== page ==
Lockdown may have seen the end of The Sisters of Reggae, but two of them – Shirley Slattery and Debbie Golt – are sticking together with gigs including Upstairs at the Ritzy in Brixton. Simone Richardson finds out more
Dynamic duo Miss Feelgood (Shirley Slattery) and Debbie Golt now DJ as the Vinyl Sisters with a regular Ritzy gig that also showcases and encourages other female DJs.
Shirley has had a typical South London life. Her parents from southern Ireland rented in Battersea, where she acquired a love of reggae music that grew with her in London.
She has lived in Lambeth, South Norwood and Croydon, where she went to school. Plus, of course, shopping visits with family and friends to Brixton where she has now DJd in many places, some of which are no more, including Mango Landin’.
“Lockdown was spent with my daughters and almost three-year-old grandson,” she says. “I read loads, did lots of decluttering, met friends for walks and did a lot of eating.”
“During lockdown Sisters Of Reggae split up. This was not our decision. We wanted Sisters Of Reggae to continue.
“Debbie Golt and I decided it was important to keep the female DJ relay that had been run by the Sisters going as it had been very successful and we loved doing it.”
Debbie started the relay before Sisters of Reggae got together.
“We had a monthly residency at the Ritzy. Four (female) guests would be invited to play their favourite reggae tunes on vinyl for 30 minutes – experience wasn’t needed, just a passion for the music as help was at hand from us.
“We play mostly reggae, a little bit of soul and Debbie plays some African music, the female DJ relay is mostly reggae.
Appearances will continue every third Sunday throughout the year.
We don’t plan what we will play beforehand. It depends on the crowd, we go with the flow.”
A recent Vinyl Sisters gig Upstairs at the Ritzy saw sessions from guests Zeena, DJ Sherinne , DJ Ezzy Rascal and Sistren Shirley.
They kick off around 7pm with a warm-up welcome set from Debbie and Shirley.
Four 30-minute sets make up the Outerglobe Femxle DJ Relay.
Guests are “womxn with fabulous reggae vinyl collections who may not play out that often, may never have played before and/or do play out and want to try out new sets”.
“We are on hand to help anyone who needs that – and find that even novices find their way very soon,” says Shirley.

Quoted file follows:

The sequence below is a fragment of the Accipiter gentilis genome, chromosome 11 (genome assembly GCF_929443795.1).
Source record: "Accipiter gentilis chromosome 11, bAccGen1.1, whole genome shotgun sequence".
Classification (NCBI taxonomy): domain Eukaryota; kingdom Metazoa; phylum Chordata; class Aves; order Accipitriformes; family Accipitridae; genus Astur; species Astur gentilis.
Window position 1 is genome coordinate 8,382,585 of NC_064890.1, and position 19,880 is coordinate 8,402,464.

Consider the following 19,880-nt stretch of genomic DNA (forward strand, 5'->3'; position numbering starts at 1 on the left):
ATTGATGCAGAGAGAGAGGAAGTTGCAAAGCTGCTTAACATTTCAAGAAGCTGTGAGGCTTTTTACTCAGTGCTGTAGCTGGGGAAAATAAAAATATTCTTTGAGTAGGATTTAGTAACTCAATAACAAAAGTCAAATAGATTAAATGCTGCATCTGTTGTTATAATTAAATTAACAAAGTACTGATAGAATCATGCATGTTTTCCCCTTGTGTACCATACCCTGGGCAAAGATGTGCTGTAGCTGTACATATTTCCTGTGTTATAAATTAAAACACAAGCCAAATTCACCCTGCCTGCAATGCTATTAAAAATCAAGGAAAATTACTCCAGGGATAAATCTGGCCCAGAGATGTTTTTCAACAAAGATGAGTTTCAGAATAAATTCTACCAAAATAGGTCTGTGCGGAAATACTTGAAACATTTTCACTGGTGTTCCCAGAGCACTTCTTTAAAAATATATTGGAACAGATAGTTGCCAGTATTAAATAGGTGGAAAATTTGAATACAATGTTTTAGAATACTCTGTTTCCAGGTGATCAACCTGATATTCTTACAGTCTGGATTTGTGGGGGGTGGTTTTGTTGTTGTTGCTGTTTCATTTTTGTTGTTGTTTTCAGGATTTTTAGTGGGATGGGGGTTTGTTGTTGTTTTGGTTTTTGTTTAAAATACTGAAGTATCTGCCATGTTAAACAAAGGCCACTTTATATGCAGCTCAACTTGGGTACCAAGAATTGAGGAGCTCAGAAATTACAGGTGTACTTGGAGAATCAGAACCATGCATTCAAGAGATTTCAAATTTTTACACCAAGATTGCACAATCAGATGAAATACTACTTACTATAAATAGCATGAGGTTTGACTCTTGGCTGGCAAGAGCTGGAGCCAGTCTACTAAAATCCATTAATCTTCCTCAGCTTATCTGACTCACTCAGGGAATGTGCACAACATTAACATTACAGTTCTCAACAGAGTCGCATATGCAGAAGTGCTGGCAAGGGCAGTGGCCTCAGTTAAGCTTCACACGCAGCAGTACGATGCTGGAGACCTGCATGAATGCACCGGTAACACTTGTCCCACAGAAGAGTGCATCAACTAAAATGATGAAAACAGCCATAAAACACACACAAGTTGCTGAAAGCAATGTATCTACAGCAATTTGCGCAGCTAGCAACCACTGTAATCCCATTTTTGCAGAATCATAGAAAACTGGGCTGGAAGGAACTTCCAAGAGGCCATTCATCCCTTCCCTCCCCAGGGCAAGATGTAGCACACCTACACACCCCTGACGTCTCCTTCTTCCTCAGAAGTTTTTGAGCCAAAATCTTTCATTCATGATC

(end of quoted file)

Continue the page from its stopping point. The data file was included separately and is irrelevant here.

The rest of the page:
Vinyl Sisters take over for two and a bit hours until midnight – with MC mighty MAD-X.
“My father’s parents were Jewish and came to West Hartlepool around the turn of the 19th century from Poland, and my mother has Scottish/English mix,” Debbie says.
“They met in London in the mid-40s in the Civil Service Film Club.
“I was born in St George’s Hospital, Hyde Park Corner – now demolished.
“I lived in a little village called Burnham in Buckinghamshire till I was 15 and then we moved to West London.
“I studied and worked up North for a few years in the 70s before moving back to London in the early 80s. I live in Fulham now – have done for over 35 years.”
Lockdown had less effect on her than many.
She works from home so lockdown, despite being “interesting and busy” for her, did not change that much.
However, “Not being able to go out to anything, DJ out or socialise was a big change, as was having to make my radio shows from home.
“Resonance FM, where I have a weekly show The Outerglobe, with African diaspora music, including reggae, shut the studios and is still not open, so I made and make my shows from home with Zoom interviews, digital music I have been sent, and digital home recording, which kept me engaged and mentally active and takes a couple of days a week – still does;
“I was invited to do Outerglobe Abroad wider music shows on Threads Radio Lunar monthly in lockdown, being able to go into the studio fairly early on.
“I was also invited to do a lot of DJing online with other DJ crews I am part of for Zoom parties, including the Foreign Office Crew with whom I was also able to do some filmed sets, and I learnt how to DJ on Mixcloud and did quite a bit of that too.”
She also went for a lot of walks by herself and with friends and her daughter moving back was “great company”.
Debbie also joined a daily “airy matters” Zoom chat that someone she met a festival started. “It went on for nearly a year and was a brilliant anchor for the day”.
Explaining her love of Brixton, Debbie says: “Brixton is such a music-oriented well-mixed place and people who come to the Ritzy gigs genuinely love their music and some have quite deep knowledge, plus it is a very friendly and appreciative crowd.
“It’s great playing to them and pushing the music just that little bit further – although we always play big favourites as well alongside more adventurous sounds.”
The next Ritzy Sunday gig is on 20 February.
Shirley also plays on the third Friday of every month at The Railway Tavern in Tulse Hill.